Printing goods in three dimensions is no longer a new phenomenon. The aptitude to create items by designing them digitally and having a printer use plastics and various other materials to make a real-world version of that item has slowly begun to gain prominence across the manufacturing sector. What’s new is that it’s starting to hit the tipping point for being an extremely valuable technology.  

Where does 3D printing stand in manufacturing right now?

There are some advanced 3D printing projects in place, such as one Asian business building houses with 3D printers. However, the major value for 3D printing at this moment is in prototyping. In times gone by, prototyping has been a long and luxurious process in which:

  • New products must be planned digitally and manually modeled physically.
  • Materials must be gathered for the prototype.
  • Production lines, tools, molds and similar equipment would need to be recognized for the item.
  • An initial production run would create a small number of a prototype to be analyzed.
  • Plans would be adjusted based on the prototype and productions strategies would evolve from there.  

With 3D printing in place, prototyping is a matter of:

  • Creating a digital model of the item.
  • Gathering printing materials as necessary.
  • Printing the item so the physical prototype can be analyzed and assessed.

The time and fiscal resources needed to 3D print a prototype is minimal compared to traditional processes, making it much easier for manufacturers to experiment with new products and projects. Rapid prototyping is invaluable across manufacturing, but this functionality is especially useful in the configure-to-order manufacturing segment, where the ability to quickly alter products is critical.

When you combine the rapid prototyping offered by 3D printing, a configure-to-order manufacturer can use a configuration to design a new product based on customer requirements, plug that design into an augmented reality solution to get a clear idea of what the product will actually look like when produced – giving customers more clearness into the design – and then 3D print the product to quickly have the custom item ready for customers.

The ability to accelerate prototyping and new production creation can lead to significant cost savings in terms of labor, materials investments, tooling and other processes that would normally be needed to prototype or customize a product. Plus, in many cases, 3D printing allows manufacturers to combine a number of smaller individual parts into a single part, reducing the complexity of the product.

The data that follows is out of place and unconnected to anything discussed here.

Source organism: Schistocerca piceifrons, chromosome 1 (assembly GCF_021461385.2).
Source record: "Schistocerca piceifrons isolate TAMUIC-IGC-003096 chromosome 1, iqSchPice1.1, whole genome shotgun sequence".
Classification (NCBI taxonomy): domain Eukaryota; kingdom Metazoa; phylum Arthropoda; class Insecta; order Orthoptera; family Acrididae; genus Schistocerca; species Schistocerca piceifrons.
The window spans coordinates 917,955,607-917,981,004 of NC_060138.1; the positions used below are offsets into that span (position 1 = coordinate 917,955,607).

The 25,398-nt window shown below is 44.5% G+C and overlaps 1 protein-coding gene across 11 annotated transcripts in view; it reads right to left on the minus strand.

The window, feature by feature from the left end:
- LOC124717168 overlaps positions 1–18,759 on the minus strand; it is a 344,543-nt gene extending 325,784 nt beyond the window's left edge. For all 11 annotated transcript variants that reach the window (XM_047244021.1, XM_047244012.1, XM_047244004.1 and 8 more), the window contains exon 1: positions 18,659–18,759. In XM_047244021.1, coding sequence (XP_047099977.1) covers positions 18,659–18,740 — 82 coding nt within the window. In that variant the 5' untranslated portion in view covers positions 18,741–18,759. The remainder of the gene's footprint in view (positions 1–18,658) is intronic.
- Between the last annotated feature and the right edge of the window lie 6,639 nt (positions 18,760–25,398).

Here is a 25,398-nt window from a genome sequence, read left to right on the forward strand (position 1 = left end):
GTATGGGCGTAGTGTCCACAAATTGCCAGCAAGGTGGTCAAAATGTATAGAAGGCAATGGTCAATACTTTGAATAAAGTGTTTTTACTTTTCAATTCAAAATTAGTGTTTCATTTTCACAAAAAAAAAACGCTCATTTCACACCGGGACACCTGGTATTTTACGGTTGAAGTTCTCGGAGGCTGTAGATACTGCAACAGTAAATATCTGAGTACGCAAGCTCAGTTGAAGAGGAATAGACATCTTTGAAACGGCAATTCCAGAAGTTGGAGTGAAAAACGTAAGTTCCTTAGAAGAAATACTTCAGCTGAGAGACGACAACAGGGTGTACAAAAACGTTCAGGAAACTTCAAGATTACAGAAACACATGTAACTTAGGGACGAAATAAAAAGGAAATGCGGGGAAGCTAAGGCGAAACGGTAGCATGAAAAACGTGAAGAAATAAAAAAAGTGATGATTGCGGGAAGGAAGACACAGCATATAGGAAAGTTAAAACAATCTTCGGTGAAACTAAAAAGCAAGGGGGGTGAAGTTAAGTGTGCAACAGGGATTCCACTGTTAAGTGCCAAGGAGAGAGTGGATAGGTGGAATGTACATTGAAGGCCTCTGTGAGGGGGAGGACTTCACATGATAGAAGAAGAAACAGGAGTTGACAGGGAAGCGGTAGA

Where is 3D printing headed?

The technology surrounding 3D printing continues to evolve, pouring new opportunities for manufacturers to reap value from 3D printers. Three areas of expected future growth are:

  • Building items at extreme sizes: The ability to easily create items that are especially large or small is a key area of growth for 3D printers. While it is technically possible to achieve these goals now, it isn’t a natural, easy fit for the legacy technology. Moving forward, 3D printers will be able to handle unusually large and small parts, allowing for the creation of a wider range of products.
  • Rapid printing: Making items with a 3D printer are much faster than setting up new production lines, but the printing process itself is still fairly time-consuming. Think about how traditional ink printers have evolved over the years from taking a long time to print a single sheet to laser printers that can roll out upwards of 100 pages per minute, and you’ll get an idea of how much easier and more convenient 3D printing will become over time.
  • Chained output: Being able to shift between materials and even multiple printers within a single project can become invaluable in making complex goods.

These three areas of growth are on the horizon, but the fourth area of innovation is around the corner integration with the Internet of Things. The ability to bring data from IoT devices into 3D printing processes could allow for a greater degree of coordination and optimization within printing processes.

Preparing for 3D printing

Organizations that want to take full advantage of 3D printing must work to bring their processes and capabilities into the 21st century. Everything from sales to the shop floor must be connected so departments can share data and interact seamlessly with one another. This will enable sales teams to work with customers to quickly fine tune products and send those orders directly to production, where 3D printers can interrelate with inventory and supply chain management tools to access the materials needed, pull digital models from configurations. And create a product with minimal human intervention.

This vision for manufacturing may sound like something from the world of science fiction, but the reality is that ERP solutions are already making these 21st-century workflows possible and putting them in reach of manufacturers. ERP solutions bring together data workflows from across the business and, when combined with 3-D printers, can allow organizations to not only prototype solutions more quickly, but also use the flexible prototyping to become more adventurous as they create products.